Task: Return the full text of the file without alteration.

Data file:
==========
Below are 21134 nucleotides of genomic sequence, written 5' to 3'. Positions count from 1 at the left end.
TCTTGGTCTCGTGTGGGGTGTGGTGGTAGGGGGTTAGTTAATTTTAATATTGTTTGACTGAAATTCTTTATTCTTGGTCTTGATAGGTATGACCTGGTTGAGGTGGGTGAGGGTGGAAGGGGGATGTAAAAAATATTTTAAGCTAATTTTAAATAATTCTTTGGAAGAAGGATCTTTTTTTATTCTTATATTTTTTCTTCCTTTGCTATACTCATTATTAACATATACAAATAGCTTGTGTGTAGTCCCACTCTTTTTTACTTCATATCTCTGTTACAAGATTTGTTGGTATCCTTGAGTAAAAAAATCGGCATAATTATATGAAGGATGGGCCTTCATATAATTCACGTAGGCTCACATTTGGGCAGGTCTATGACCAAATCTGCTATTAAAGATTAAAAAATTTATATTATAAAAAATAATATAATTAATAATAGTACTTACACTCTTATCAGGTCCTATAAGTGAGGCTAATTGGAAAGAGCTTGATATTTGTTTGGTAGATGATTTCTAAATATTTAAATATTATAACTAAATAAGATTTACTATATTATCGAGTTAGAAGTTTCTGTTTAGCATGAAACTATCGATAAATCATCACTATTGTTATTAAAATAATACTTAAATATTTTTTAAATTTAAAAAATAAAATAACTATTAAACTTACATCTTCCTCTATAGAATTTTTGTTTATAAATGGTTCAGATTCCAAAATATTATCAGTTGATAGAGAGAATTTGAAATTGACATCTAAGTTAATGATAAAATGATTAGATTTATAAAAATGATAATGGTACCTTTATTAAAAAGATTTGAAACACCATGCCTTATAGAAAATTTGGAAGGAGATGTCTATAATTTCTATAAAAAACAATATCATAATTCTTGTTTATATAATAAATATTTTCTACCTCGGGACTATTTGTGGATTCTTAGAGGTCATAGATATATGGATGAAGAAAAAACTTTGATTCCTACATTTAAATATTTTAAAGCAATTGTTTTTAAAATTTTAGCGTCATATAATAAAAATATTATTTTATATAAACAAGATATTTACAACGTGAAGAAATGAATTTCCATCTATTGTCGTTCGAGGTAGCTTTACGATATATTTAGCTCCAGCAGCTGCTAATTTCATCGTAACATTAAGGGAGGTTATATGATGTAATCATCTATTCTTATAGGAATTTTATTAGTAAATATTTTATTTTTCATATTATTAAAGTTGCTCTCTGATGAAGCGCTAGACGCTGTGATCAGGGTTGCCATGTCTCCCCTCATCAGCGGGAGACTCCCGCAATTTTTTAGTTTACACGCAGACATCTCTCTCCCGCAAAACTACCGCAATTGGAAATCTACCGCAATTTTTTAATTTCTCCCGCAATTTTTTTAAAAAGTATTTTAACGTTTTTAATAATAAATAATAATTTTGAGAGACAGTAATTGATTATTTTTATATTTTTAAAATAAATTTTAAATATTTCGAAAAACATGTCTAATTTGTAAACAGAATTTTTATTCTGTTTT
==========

Below are 21134 nucleotides of genomic sequence, written 5' to 3'. Positions count from 1 at the left end.
TCTTGGTCTCGTGTGGGGTGTGGTGGTAGGGGGTTAGTTAATTTTAATATTGTTTGACTGAAATTCTTTATTCTTGGTCTTGATAGGTATGACCTGGTTGAGGTGGGTGAGGGTGGAAGGGGGATGTAAAAAATATTTTAAGCTAATTTTAAATAATTCTTTGGAAGAAGGATCTTTTTTTATTCTTATATTTTTTCTTCCTTTGCTATACTCATTATTAACATATACAAATAGCTTGTGTGTAGTCCCACTCTTTTTTACTTCATATCTCTGTTACAAGATTTGTTGGTATCCTTGAGTAAAAAAATCGGCATAATTATATGAAGGATGGGCCTTCATATAATTCACGTAGGCTCACATTTGGGCAGGTCTATGACCAAATCTGCTATTAAAGATTAAAAAATTTATATTATAAAAAATAATATAATTAATAATAGTACTTACACTCTTATCAGGTCCTATAAGTGAGGCTAATTGGAAAGAGCTTGATATTTGTTTGGTAGATGATTTCTAAATATTTAAATATTATAACTAAATAAGATTTACTATATTATCGAGTTAGAAGTTTCTGTTTAGCATGAAACTATCGATAAATCATCACTATTGTTATTAAAATAATACTTAAATATTTTTTAAATTTAAAAAATAAAATAACTATTAAACTTACATCTTCCTCTATAGAATTTTTGTTTATAAATGGTTCAGATTCCAAAATATTATCAGTTGATAGAGAGAATTTGAAATTGACATCTAAGTTAATGATAAAATGATTAGATTTATAAAAATGATAATGGTACCTTTATTAAAAAGATTTGAAACACCATGCCTTATAGAAAATTTGGAAGGAGATGTCTATAATTTCTATAAAAAACAATATCATAATTCTTGTTTATATAATAAATATTTTCTACCTCGGGACTATTTGTGGATTCTTAGAGGTCATAGATATATGGATGAAGAAAAAACTTTGATTCCTACATTTAAATATTTTAAAGCAATTGTTTTTAAAATTTTAGCGTCATATAATAAAAATATTATTTTATATAAACAAGATATTTACAACGTGAAGAAATGAATTTCCATCTATTGTCGTTCGAGGTAGCTTTACGATATATTTAGCTCCAGCAGCTGCTAATTTCATCGTAACATTAAGGGAGGTTATATGATGTAATCATCTATTCTTATAGGAATTTTATTAGTAAATATTTTATTTTTCATATTATTAAAGTTGCTCTCTGATGAAGCGCTAGACGCTGTGATCAGGGTTGCCATGTCTCCCCTCATCAGCGGGAGACTCCCGCAATTTTTTAGTTTACACGCAGACATCTCTCTCCCGCAAAACTACCGCAATTGGAAATCTACCGCAATTTTTTAATTTCTCCCGCAATTTTTTTAAAAAGTATTTTAACGTTTTTAATAATAAATAATAATTTTGAGAGACAGTAATTGATTATTTTTATATTTTTAAAATAAATTTTAAATATTTCGAAAAACATGTCTAATTTGTAAACAGAATTTTTATTCTGTTTT